The bones that would get bigger would be your femur, tibia, and fibula (and maybe some others) People just have natural big thick fingers than others. Myself have small fingers. Genetics… [/quote]

So what kind of pressure would you have to apply to get your bones to grow?

"…You may wonder how your wrist will become improved by
any forearm practice , so before we go any further, let me
enlighten you upon the fact that the muscles all taper off
into ligaments.

The weaker the muscles, the more stringy and thin are these
cables. The stronger and bulkier they build up, the thicker
the ligaments become.

As these ropes of connection taper off at the wrist, it is
only a natural condition that the wrist size should be
increased. When I commenced heavy exercise, I had only
a seven inch wrist, just an average size as I have said, but
to-day my wrist measures every bit of eight an a half
inches… The sinews that have massed upon the wrist
are very heavy…"

============================================
Muscle - after 3 weeks of training
Heart Muscle - after 4 weeks of training
Bone - after 1 year of training
Tendon - after 1-2 years of training
Ligaments - after more than 2 years of training
Cartilage - after 3-5 years of training

This is an excerpt from a John Wood email I got.

[quote]RebornTN wrote:

So what kind of pressure would you have to apply to get your bones to grow?[/quote]

Pretty much any stress on the body such as squats, curls, and overhead presses. Bone growth doesn’t happen overnight it takes years to grow. The one thing about steriod use is when a subject uses steriods their strength gain is so quick that their bones can’t catch up with the strength gain. Thus, this results in bone breaking when doing heavy lifts due to increase in strength. So that can give you a idea on how long it takes as well as what kind of stress needed for bone growth. Hope that helps…

It would seem that hammering would be most likely to strengthen the bones in your hands.

Either hammering stuff, or hitting the hands directly with a hammer.

impact training that ufc fighters do adds to bone strength to stop mid fight breaks.
but i am not sure about size imcreases,

although i have one huge fist and one smaller one as far as i can tell its because i hit walls with my right when i am in a mood (i am always in a mood)

on youtube type in bone remodeling its is handy :slight_smile: it explains it in detail

Actually, bone continues to grow throughout life (a process called bone remodeling: http://en.wikipedia.org/wiki/Bone_remodeling). Old bone is removed and new bone is formed. Muscle activity does, in fact, have an influence on this process. I’ve seen some before and after pictures of weight-trainers, and often notice a subtle difference in the hands and the head, which I believe is not just the result of steroids or HGH. So, you will very likely see a subtle change in your bone dimensions as a result of heavy lifting over time.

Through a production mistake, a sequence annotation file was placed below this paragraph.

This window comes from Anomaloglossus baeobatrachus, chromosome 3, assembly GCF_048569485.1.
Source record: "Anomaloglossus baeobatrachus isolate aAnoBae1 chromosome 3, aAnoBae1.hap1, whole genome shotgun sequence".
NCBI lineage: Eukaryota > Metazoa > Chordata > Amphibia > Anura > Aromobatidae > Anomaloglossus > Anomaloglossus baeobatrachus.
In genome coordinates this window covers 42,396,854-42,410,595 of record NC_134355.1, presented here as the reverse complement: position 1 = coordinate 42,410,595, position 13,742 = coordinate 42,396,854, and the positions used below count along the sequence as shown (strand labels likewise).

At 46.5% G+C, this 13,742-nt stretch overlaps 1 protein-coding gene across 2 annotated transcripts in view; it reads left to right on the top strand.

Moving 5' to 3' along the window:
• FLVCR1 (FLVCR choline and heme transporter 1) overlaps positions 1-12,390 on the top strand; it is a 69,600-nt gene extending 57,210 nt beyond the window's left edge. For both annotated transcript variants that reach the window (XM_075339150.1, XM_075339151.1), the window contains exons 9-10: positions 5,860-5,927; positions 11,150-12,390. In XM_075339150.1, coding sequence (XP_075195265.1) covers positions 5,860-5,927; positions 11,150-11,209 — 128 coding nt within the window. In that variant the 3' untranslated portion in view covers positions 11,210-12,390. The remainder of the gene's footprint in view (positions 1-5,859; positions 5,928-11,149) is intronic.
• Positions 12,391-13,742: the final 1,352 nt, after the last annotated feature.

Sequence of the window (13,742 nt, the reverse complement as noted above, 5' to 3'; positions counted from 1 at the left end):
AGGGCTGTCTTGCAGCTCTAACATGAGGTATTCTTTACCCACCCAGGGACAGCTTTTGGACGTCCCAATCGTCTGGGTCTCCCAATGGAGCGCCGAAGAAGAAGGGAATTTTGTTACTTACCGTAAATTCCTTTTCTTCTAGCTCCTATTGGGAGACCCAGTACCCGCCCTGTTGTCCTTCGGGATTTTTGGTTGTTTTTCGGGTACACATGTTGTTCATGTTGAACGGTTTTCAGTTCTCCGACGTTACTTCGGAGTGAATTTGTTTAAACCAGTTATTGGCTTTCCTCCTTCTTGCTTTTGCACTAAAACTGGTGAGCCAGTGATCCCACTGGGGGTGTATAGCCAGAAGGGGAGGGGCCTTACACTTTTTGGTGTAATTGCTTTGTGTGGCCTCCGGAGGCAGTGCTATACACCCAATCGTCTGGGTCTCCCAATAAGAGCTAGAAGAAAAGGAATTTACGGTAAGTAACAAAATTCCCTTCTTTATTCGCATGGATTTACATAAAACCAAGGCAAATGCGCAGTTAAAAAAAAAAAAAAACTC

You would have to have continuing stress for such a evolution to take place, much more than any weight training could give you.

My hands and fingers have gotten thicker and meatier with about every 100lbs I added to my deadlift since I started.

I don’t know if the bones are thicker, but the muscles definitely are.

“so before we go any further, let me
enlighten you upon the fact that the muscles all taper off into ligaments.”

No they taper off into either cords or broad flat aponeurosies of tendon. Ligaments attach bones to bones and there are also many areas such as the wrists and ankles wrapped by tough fibrous bands called retinaculi.

Bones constantly remodel, balanced by osteoclast/osteoblast activity. Once the epiphyses(growth plates) are fused though they cannot lengthen but can add cortical thickness in response to stress.

Heavy deads always increase my hand size. I wear surgical gloves daily and after a deadlift session my gloves are always tighter, this is only a temporary effect for me at least and goes away after a day or two.

There are layers of soft tissues in the hands, some very dense and others very loose. The dense tissues would tend to hold in swelling from the trauma of working out longer. Bones will thicken to stress but, not usually in any profound way and because the body is economical and the skeleton is always remodeling once the stress is removed osteoclast activity would increase in an attempt to take you back down to your set point(homeostasis)

Btw there are no muscles in the fingers themselves past the joints of the knuckles (MCP), plenty o’ meat in the palms though and they can hypertrophy significantly looking like a baby’s butt. In the back of the hand (dorsum) the muscles are just between the bones and won’t project much past them.

Of course you could always hope for acromegaly. :smiley: